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Dark Septate Root Endophytic Fungi, CO2 and Trees
Alberton, O., Kuyper, T.W., Summerbell, R.C. 2010. Dark septate root endophytic fungi increase growth of Scots pine seedlings under elevated CO2 through enhanced nitrogen use efficiency. Plant and Soil 328: 459-470.

The authors write that "roots of a very large number of plant species are regularly colonized by a group of ascomycete fungi with usually dark-pigmented (melanized) septate hyphae (Mandyam and Jumpponen, 2005; Sieber and Grunig, 2006)" that are referred to as "dark septate root endophytic (DSE) fungi," with "most species belonging to the Leotiomycetes (Kernaghan et al., 2003; Hambleton and Sigler, 2005); Wang et al., 2006)."

What was done
Alberton et al. grew Scots pine (Pinus sylvestris) plants from seed for 125 days in Petri dishes -- both with and without inoculation with one of seven different species/strains of DSE fungi -- within controlled environment chambers maintained at atmospheric CO2 concentrations of either 350 or 700 ppm, destructively harvesting some of the seedlings at the 98-day point of the study and the rest of them at the experiment's conclusion.

What was learned
The three researchers report that "across all plants (DSE-inoculated and control plants) under elevated CO2, shoot and root biomass increased significantly by 21% and 19%, respectively, relative to ambient," with "higher values over the final four weeks (increases of 40% and 30% for shoots and roots, respectively)." In addition, they state that, "on average, shoot nitrogen concentration was 57% lower under elevated CO2," and that "elevated CO2 decreased root nitrogen concentration on average by 16%."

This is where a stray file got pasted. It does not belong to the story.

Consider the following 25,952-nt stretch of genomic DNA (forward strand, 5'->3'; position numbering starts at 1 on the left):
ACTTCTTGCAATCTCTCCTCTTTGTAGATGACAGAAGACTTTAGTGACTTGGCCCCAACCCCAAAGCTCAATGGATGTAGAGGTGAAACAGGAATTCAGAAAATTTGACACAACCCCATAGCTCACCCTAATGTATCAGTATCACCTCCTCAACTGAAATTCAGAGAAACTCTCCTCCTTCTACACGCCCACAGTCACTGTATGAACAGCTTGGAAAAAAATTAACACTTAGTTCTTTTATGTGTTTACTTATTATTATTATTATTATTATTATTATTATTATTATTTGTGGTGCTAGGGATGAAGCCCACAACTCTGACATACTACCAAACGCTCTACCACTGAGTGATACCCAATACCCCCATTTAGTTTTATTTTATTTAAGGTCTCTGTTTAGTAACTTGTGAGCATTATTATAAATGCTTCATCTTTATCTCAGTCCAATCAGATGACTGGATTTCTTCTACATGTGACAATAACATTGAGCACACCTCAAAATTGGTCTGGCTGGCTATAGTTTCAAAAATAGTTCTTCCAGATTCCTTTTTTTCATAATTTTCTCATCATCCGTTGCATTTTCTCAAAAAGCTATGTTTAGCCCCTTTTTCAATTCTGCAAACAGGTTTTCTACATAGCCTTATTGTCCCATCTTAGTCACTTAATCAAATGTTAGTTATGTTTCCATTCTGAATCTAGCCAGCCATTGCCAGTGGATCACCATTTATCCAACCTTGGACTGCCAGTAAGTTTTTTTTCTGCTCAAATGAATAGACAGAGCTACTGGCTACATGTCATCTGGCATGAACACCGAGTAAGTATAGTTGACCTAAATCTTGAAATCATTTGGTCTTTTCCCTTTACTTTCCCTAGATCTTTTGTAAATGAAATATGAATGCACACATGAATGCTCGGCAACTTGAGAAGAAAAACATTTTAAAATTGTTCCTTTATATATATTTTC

What it means
Alberton et al. acknowledge that their study "did not suggest a role for DSE fungi in increased nutrient uptake." In fact, they emphasize that "under elevated CO2, DSE fungi even reduced nitrogen content of the pine seedlings." And they further emphasize that "surprisingly, even under reduced nitrogen availability, elevated CO2 led to increases in both above-ground and below-ground plant biomass [italics added]."

So how did it happen? The Brazilian and Dutch researchers write that "a potential mechanism for the increase of plant biomass even when plant nutrient uptake decreases is the production of phytohormones by DSE fungi [italics added]," stating that "earlier authors noted that DSE fungi enhance plant growth by producing phytohormones or inducing host hormone production without any apparent facilitation of host nutrient uptake or stimulation of host nutrient metabolism (Addy et al., 2005; Schulz and Boyle, 2005)," further demonstrating that low levels of nitrogen availability need not be an insurmountable impediment to significant CO2-induced increases in plant growth and development.

Addy, H.D., Piercey, M.M. and Currah, R.S. 2005. Microfungal endophytes in roots. Canadian Journal of Botany 83: 1-13.

Kernaghan, G., Sigler, L. and Khasa, D. 2003. Mycorrhizal and root endophytic fungi of containerized Picea glauca seedlings assessed by rDNA sequence analysis. Microbial Ecology 45: 128-136.

Mandyam, K. and Jumpponen, A. 2005. Seeking the elusive function of the root-colonizing dark septate endophytic fungi. Studies in Mycology 53: 173-189.

Schulz, B. and Boyle, C. 2005. The endophytic continuum. Mycological Research 109: 661-686.

Sieber, T.N. and Grunig, C.R. 2006. Biodiversity of fungal root-endophyte communities and populations, in particular of the dark septate endophyte Phialocephala fortinii s.1. In: Schulz, B., Boyle, C. and Sieber, T.N. (Eds.) Microbial Root Endophytes [of series] Soil Biology 9: 107-132.

Wang, Z., Johnston, P.R., Takamatsu, S., Spatafora, J.W. and Hibbett, D.S. 2006. Toward a phylogenetic classification of the Leotiomycetes based on rDNA data. Mycologia 98: 1065-1075.

Reviewed 20 October 2010